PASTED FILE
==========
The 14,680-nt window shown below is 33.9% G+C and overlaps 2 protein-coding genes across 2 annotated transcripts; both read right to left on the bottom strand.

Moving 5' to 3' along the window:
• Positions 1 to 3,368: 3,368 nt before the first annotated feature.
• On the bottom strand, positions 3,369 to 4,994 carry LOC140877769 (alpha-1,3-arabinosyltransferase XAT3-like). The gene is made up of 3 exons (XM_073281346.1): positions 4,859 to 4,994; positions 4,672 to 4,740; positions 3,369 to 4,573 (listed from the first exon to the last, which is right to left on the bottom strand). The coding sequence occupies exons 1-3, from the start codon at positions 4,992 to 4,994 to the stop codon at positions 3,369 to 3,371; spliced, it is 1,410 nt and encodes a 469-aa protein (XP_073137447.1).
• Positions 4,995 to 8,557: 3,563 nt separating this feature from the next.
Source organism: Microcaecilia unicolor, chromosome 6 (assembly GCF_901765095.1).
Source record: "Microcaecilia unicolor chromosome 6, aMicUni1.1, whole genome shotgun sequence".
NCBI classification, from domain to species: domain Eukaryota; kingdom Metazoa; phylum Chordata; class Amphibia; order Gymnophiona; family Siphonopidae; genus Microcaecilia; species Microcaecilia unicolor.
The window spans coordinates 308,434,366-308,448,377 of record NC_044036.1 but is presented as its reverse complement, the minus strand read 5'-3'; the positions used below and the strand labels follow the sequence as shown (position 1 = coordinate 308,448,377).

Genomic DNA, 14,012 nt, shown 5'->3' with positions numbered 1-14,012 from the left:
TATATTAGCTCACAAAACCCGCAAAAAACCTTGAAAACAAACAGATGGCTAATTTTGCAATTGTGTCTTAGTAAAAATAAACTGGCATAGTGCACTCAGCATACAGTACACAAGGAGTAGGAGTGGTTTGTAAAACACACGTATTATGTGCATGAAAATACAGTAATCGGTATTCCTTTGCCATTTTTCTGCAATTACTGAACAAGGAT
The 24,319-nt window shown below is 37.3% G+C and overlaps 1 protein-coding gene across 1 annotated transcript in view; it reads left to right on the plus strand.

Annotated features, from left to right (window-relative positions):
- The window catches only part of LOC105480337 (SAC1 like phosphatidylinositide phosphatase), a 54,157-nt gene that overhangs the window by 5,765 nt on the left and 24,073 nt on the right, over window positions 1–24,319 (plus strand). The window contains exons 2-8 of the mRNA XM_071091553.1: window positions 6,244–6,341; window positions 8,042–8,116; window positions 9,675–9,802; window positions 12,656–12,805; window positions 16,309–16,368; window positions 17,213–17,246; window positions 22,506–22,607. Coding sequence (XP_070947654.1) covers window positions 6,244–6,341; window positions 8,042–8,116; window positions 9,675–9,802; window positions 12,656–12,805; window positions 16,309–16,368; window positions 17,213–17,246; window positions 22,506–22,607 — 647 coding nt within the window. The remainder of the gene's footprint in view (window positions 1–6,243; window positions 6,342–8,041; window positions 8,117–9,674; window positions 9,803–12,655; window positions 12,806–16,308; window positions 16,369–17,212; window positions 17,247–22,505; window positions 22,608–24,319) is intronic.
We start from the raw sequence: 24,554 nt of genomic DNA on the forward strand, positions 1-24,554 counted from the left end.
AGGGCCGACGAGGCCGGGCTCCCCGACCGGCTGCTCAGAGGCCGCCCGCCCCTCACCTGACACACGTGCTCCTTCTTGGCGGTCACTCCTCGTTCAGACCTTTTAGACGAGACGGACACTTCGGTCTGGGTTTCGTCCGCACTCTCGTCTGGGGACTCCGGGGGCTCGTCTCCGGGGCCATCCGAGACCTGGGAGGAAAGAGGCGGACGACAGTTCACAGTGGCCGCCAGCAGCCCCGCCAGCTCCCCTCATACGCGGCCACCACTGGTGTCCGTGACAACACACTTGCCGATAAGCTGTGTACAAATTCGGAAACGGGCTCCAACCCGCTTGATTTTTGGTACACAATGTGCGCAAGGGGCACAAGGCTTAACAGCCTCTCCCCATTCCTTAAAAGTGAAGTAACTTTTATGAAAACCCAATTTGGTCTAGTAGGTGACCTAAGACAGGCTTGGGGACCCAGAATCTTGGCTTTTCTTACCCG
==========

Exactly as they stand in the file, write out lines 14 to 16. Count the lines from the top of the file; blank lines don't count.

- The window catches only part of LOC105480337 (SAC1 like phosphatidylinositide phosphatase), a 54,157-nt gene that overhangs the window by 5,765 nt on the left and 24,073 nt on the right, over window positions 1–24,319 (plus strand). The window contains exons 2-8 of the mRNA XM_071091553.1: window positions 6,244–6,341; window positions 8,042–8,116; window positions 9,675–9,802; window positions 12,656–12,805; window positions 16,309–16,368; window positions 17,213–17,246; window positions 22,506–22,607. Coding sequence (XP_070947654.1) covers window positions 6,244–6,341; window positions 8,042–8,116; window positions 9,675–9,802; window positions 12,656–12,805; window positions 16,309–16,368; window positions 17,213–17,246; window positions 22,506–22,607 — 647 coding nt within the window. The remainder of the gene's footprint in view (window positions 1–6,243; window positions 6,342–8,041; window positions 8,117–9,674; window positions 9,803–12,655; window positions 12,806–16,308; window positions 16,369–17,212; window positions 17,247–22,505; window positions 22,608–24,319) is intronic.
We start from the raw sequence: 24,554 nt of genomic DNA on the forward strand, positions 1-24,554 counted from the left end.
AGGGCCGACGAGGCCGGGCTCCCCGACCGGCTGCTCAGAGGCCGCCCGCCCCTCACCTGACACACGTGCTCCTTCTTGGCGGTCACTCCTCGTTCAGACCTTTTAGACGAGACGGACACTTCGGTCTGGGTTTCGTCCGCACTCTCGTCTGGGGACTCCGGGGGCTCGTCTCCGGGGCCATCCGAGACCTGGGAGGAAAGAGGCGGACGACAGTTCACAGTGGCCGCCAGCAGCCCCGCCAGCTCCCCTCATACGCGGCCACCACTGGTGTCCGTGACAACACACTTGCCGATAAGCTGTGTACAAATTCGGAAACGGGCTCCAACCCGCTTGATTTTTGGTACACAATGTGCGCAAGGGGCACAAGGCTTAACAGCCTCTCCCCATTCCTTAAAAGTGAAGTAACTTTTATGAAAACCCAATTTGGTCTAGTAGGTGACCTAAGACAGGCTTGGGGACCCAGAATCTTGGCTTTTCTTACCCG